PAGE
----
Were you recently arrested for driving while intoxicated (DWI)? Or, did you refuse or fail to complete a blood or breath test during a DWI stop? If your answer is “yes” to either question, you’ll be interested in learning about the Administrative License Revocation (ALR) and how it impacts you.
During a DWI stop, if the driver’s blood alcohol concentration (BAC) is above a certain threshold, he or she is considered to have “failed” the test and their license will be automatically suspended.
How does the automatic suspension work? Upon failing the blood or breath test, the driver is served a notice from the officer on the spot stating that his or her driver license will be suspended for refusing or failing the field sobriety test. According to dps.texas.gov, “Registering a 0.08 BAC or greater is considered failing.”
ALR Hearings in Texas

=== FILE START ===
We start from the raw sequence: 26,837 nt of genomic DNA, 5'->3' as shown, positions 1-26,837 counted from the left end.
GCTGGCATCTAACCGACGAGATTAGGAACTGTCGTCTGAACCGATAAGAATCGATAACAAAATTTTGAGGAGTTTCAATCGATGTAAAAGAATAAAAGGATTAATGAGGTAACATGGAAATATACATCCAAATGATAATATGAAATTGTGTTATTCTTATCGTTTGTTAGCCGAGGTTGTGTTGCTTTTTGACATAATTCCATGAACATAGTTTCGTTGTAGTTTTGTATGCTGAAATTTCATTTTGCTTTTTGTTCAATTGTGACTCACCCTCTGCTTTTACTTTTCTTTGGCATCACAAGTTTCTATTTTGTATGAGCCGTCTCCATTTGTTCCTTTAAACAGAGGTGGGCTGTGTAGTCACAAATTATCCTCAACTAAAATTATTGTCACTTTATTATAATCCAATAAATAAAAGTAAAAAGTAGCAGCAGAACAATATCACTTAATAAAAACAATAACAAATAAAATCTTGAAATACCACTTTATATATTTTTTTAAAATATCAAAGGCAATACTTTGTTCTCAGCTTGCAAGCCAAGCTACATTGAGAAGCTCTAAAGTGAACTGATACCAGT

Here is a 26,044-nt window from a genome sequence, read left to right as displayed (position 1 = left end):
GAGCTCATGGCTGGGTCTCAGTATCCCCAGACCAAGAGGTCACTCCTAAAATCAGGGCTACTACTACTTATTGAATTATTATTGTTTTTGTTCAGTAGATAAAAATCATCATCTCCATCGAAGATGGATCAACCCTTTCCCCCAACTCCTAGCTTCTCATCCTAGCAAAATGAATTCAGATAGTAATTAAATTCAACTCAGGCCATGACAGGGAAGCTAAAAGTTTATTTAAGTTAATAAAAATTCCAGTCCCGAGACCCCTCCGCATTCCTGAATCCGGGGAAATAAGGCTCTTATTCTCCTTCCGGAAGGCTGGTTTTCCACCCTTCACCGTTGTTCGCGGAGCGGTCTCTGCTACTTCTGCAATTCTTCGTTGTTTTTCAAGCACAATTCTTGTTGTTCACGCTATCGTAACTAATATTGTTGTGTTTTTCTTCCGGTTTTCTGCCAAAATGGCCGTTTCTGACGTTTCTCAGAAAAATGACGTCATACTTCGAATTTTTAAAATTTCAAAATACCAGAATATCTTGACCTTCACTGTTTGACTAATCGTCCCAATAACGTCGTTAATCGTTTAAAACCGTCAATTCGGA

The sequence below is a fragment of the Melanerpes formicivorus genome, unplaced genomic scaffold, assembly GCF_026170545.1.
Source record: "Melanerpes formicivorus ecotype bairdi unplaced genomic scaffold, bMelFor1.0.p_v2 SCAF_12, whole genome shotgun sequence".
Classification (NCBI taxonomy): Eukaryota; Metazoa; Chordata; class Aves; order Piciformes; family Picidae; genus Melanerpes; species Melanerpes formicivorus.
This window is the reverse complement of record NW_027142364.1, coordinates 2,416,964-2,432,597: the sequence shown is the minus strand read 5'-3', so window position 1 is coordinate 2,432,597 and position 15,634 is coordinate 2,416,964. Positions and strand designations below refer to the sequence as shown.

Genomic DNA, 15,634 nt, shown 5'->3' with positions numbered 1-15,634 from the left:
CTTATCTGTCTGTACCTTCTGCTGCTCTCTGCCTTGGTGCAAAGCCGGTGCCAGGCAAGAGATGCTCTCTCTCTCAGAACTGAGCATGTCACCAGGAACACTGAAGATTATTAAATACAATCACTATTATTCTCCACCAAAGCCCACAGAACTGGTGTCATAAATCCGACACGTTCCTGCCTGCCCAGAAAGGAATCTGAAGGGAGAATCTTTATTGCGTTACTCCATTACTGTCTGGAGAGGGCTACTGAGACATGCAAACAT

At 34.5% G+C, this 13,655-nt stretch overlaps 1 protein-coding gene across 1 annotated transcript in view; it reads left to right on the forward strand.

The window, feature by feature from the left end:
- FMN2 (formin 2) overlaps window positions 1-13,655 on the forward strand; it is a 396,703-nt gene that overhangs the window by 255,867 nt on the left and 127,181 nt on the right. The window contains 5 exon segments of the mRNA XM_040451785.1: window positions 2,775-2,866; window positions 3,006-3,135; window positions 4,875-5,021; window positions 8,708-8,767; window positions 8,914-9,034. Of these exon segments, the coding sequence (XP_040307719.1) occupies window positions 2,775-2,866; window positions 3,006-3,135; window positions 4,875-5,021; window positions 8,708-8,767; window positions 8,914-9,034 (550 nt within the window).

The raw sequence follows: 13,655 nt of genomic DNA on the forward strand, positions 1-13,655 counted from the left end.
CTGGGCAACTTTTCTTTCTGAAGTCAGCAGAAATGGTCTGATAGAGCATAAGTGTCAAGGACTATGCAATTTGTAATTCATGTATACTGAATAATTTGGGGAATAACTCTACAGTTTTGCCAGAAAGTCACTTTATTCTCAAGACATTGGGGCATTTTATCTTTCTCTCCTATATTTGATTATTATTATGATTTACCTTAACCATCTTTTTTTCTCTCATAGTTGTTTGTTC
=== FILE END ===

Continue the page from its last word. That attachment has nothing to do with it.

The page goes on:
When a DWI suspect receives a suspension notice during a DWI stop, the suspect has 15 days from the date of the suspension notice to request a hearing to contest the suspension of their driving privilege. If the driver fails to request a hearing, their license will automatically be suspended 40 days after the DWI arrest.
When the individual is arrested for DWI, the arresting officer will confiscate the person’s driver license and issue them a temporary driving permit. In order for the driver to get their driver license back, they will have to pay a $125 reinstatement fee.
Related: DWI With a Child in the Vehicle
In certain situations, DWI defendants are qualified to request a hearing to contest the administrative license revocation (ALR). However, they must submit their request within the 15-day deadline. During the hearing, an Administrative Law Judge listens to both sides. If the judge sides with the defendant, their license will not be suspended.
If you’re facing an ALR in DWI in Plano, Dallas, or Fort Worth, The Zendeh Del Law Firm, PLLC can help! Remember, you have just 15 days to request a hearing, so don’t delay!